During my morbid years, you know, the years that are accompanied by knowing everything, followed by the years of futility before we realise that adults are weighed down with responsibility rather than just being deliberately boring, I found it attractive to look forward to death. Living beyond the age of 23 was not a life goal of mine, not because I was suicidal, but because it just didn’t seem like a probable outcome at the time. This improbability allowed me to live with a sense of freedom in my heart, feeling unrestrained by the burdens of deep contemplations of a future that I saw no reason to look forward to.
This is not morbidity, and I’m not saying that to convince myself either. I’ve always viewed the advent of death to be one of liberation and ease. Life is a struggle, and the struggle is real for all of us. We find different ways to cope, to distract ourselves, and to push forward beyond the current state, but it doesn’t come easily. It requires effort. If that effort is not met with relief or joy at the perceived success of it, it intensifies that struggle. Those perceptions of success therefore become the trappings of morbidity or ease. If poorly informed, it convinces us that success may be in the shape and form of something that is detrimental to us. If well-informed, it may reveal that we’re not as celebrated as we thought we were, which has its own ball and chain to bear.
Perceptions are therefore at the heart of the matter. How we perceive life or death draws us closer to either, or rarely to both. But we find ourselves facing life with a binary disposition. The debates and the philosophising are far too often focused on how to cheat death or live a fuller life, but is rarely focused on true balance. That true balance, for me, is how to appreciate life while embracing death. The one is meaningless without the other.
People die a million deaths in a single lifetime, but very few live a single wholesome life before death. This is not surprising since many focus on understanding the definition of wholesome relative to someone else’s views without reflecting on their own needs, and then are convinced that they have a wholesome life, while never truly experiencing it for themselves. Life becomes a tick-box exercise when we are so externally focused and so internally ignorant. This is probably what I find most fascinating about the self-help book culture. We spend so much time looking for insights from others, that we spend only a fraction of that time seeking insights into ourselves. I know many would disagree by suggesting that their poring through those self-help books is their efforts to find what resonates with them, but that’s still like a child going to their mother, looking at the sun shining through the window, and asking if it’s morning yet.
That seems to be at the core of it all. We’re often so insecure about our own capability that we need someone else to affirm it for us before we believe it for ourselves. I’ve never understood why the opinions of others are so important to our own lives, because I’ve always seen how two people acting independently but sincerely, regardless of race, religion, or culture, align with the same human ideals, and goals. But we’ve distracted ourselves with labels and compartments that go as fickle as defining our perceptions of others based on the compartments to which they belong, before we even see them as independently minded human beings.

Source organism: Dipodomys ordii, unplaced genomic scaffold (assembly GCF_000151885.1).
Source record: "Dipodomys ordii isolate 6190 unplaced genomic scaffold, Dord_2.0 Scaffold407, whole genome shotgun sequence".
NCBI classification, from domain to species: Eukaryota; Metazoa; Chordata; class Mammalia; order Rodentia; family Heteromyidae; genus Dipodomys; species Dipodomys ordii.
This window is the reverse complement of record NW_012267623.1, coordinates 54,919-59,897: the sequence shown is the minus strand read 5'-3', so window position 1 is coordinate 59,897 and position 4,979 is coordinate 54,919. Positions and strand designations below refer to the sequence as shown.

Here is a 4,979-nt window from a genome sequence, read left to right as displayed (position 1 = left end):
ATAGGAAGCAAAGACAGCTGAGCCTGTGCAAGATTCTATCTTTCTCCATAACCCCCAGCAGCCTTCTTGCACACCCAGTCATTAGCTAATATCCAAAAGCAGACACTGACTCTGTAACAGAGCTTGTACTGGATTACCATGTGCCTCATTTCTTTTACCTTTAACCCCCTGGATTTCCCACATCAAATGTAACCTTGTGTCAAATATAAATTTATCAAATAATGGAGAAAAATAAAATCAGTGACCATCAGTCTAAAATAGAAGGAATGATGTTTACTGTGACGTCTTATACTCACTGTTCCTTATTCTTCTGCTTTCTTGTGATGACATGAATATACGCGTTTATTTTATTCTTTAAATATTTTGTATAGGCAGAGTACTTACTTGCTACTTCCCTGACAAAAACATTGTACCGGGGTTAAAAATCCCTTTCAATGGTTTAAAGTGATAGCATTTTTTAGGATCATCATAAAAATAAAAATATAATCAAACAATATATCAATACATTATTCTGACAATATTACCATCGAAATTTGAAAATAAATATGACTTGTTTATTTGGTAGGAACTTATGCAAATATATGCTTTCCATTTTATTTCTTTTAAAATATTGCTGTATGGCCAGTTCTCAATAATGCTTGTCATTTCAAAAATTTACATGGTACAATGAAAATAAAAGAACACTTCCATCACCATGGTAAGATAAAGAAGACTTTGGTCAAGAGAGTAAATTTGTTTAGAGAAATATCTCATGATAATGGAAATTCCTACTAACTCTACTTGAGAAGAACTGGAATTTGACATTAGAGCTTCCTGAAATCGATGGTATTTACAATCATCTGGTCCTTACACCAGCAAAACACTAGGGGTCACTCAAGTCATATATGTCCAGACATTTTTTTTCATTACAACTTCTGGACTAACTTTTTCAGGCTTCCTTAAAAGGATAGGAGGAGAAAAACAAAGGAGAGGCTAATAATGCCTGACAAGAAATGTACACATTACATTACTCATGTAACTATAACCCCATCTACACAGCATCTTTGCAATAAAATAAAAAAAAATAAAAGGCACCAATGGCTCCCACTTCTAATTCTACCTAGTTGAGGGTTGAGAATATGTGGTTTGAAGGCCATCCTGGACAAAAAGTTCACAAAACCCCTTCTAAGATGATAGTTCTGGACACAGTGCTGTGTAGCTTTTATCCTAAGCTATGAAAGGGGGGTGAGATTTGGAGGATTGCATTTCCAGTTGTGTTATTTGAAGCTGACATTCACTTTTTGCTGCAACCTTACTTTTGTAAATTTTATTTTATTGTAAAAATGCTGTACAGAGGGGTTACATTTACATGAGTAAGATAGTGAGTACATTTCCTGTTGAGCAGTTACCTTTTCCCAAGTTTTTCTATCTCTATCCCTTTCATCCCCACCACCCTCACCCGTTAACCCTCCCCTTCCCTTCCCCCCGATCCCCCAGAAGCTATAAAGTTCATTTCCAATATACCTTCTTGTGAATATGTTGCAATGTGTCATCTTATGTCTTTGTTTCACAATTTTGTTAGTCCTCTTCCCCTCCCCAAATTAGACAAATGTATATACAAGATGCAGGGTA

That’s where the chicken and egg situation arises. Do we behave the way we do because we’re conditioned to align with the traits and attributes of the labels that we subscribe to, or do we subscribe to those labels because we find familiarity in their traits and attributes? For this reason I despise labels, token events, and the like. It preconditions us to a conformed response to life rather than encouraging us to live and think independently. I think the insecurity that drives us as a point of departure is what informs our inclination to first be surrounded by nurturers before we believe that we are capable of exploring and overcoming on our own.
I’m not suggesting that we only learn from our own mistakes, and that we ignore the experiences of others. I’m saying that we set out with the belief that it is achievable, and then draw wisdom from sources that talk to our goals. However, defining that goal first before seeking such guidance is the difference between leading and following.
Dying is easy. We kill our spirits regularly, often several times a day, because the threat of failure and its perceived humiliation is so daunting, that we’d rather slay our souls than believe in ourselves. Humiliation is relative. A failure only becomes humiliating if the opinions of those around us defines who we are, and what we think of ourselves. But that’s the problem right there. Most of us know no other way of living, and then die a thousand deaths in the face of rejection.